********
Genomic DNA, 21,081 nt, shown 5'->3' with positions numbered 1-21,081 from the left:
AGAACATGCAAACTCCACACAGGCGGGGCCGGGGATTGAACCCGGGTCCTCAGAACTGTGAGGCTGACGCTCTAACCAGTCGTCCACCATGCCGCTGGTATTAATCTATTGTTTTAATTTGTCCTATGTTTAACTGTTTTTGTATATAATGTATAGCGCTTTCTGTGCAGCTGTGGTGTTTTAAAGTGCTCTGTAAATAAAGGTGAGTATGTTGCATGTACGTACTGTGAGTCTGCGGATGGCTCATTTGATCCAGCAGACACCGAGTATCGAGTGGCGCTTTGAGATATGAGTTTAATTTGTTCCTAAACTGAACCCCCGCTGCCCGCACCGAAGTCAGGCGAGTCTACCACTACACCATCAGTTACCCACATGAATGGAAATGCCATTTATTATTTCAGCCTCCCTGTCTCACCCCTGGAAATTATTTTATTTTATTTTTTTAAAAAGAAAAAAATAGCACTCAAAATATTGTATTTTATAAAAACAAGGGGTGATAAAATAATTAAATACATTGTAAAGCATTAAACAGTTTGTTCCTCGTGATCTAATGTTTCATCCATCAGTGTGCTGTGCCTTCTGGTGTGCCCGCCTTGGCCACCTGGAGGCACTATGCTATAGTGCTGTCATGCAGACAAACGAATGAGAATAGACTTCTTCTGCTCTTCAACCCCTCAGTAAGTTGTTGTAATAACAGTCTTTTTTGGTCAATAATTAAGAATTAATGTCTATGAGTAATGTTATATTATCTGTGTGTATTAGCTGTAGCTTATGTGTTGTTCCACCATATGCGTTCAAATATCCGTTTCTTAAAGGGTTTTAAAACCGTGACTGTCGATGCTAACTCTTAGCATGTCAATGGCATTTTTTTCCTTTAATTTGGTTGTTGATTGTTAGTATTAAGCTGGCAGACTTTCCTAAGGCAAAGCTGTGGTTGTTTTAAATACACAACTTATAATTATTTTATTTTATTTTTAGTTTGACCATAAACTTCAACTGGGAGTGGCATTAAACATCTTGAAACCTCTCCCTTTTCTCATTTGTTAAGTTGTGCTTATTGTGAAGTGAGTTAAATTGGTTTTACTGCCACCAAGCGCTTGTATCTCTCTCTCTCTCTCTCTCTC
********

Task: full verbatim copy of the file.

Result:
Genomic DNA, 21,081 nt, shown 5'->3' with positions numbered 1-21,081 from the left:
AGAACATGCAAACTCCACACAGGCGGGGCCGGGGATTGAACCCGGGTCCTCAGAACTGTGAGGCTGACGCTCTAACCAGTCGTCCACCATGCCGCTGGTATTAATCTATTGTTTTAATTTGTCCTATGTTTAACTGTTTTTGTATATAATGTATAGCGCTTTCTGTGCAGCTGTGGTGTTTTAAAGTGCTCTGTAAATAAAGGTGAGTATGTTGCATGTACGTACTGTGAGTCTGCGGATGGCTCATTTGATCCAGCAGACACCGAGTATCGAGTGGCGCTTTGAGATATGAGTTTAATTTGTTCCTAAACTGAACCCCCGCTGCCCGCACCGAAGTCAGGCGAGTCTACCACTACACCATCAGTTACCCACATGAATGGAAATGCCATTTATTATTTCAGCCTCCCTGTCTCACCCCTGGAAATTATTTTATTTTATTTTTTTAAAAAGAAAAAAATAGCACTCAAAATATTGTATTTTATAAAAACAAGGGGTGATAAAATAATTAAATACATTGTAAAGCATTAAACAGTTTGTTCCTCGTGATCTAATGTTTCATCCATCAGTGTGCTGTGCCTTCTGGTGTGCCCGCCTTGGCCACCTGGAGGCACTATGCTATAGTGCTGTCATGCAGACAAACGAATGAGAATAGACTTCTTCTGCTCTTCAACCCCTCAGTAAGTTGTTGTAATAACAGTCTTTTTTGGTCAATAATTAAGAATTAATGTCTATGAGTAATGTTATATTATCTGTGTGTATTAGCTGTAGCTTATGTGTTGTTCCACCATATGCGTTCAAATATCCGTTTCTTAAAGGGTTTTAAAACCGTGACTGTCGATGCTAACTCTTAGCATGTCAATGGCATTTTTTTCCTTTAATTTGGTTGTTGATTGTTAGTATTAAGCTGGCAGACTTTCCTAAGGCAAAGCTGTGGTTGTTTTAAATACACAACTTATAATTATTTTATTTTATTTTTAGTTTGACCATAAACTTCAACTGGGAGTGGCATTAAACATCTTGAAACCTCTCCCTTTTCTCATTTGTTAAGTTGTGCTTATTGTGAAGTGAGTTAAATTGGTTTTACTGCCACCAAGCGCTTGTATCTCTCTCTCTCTCTCTCTCTC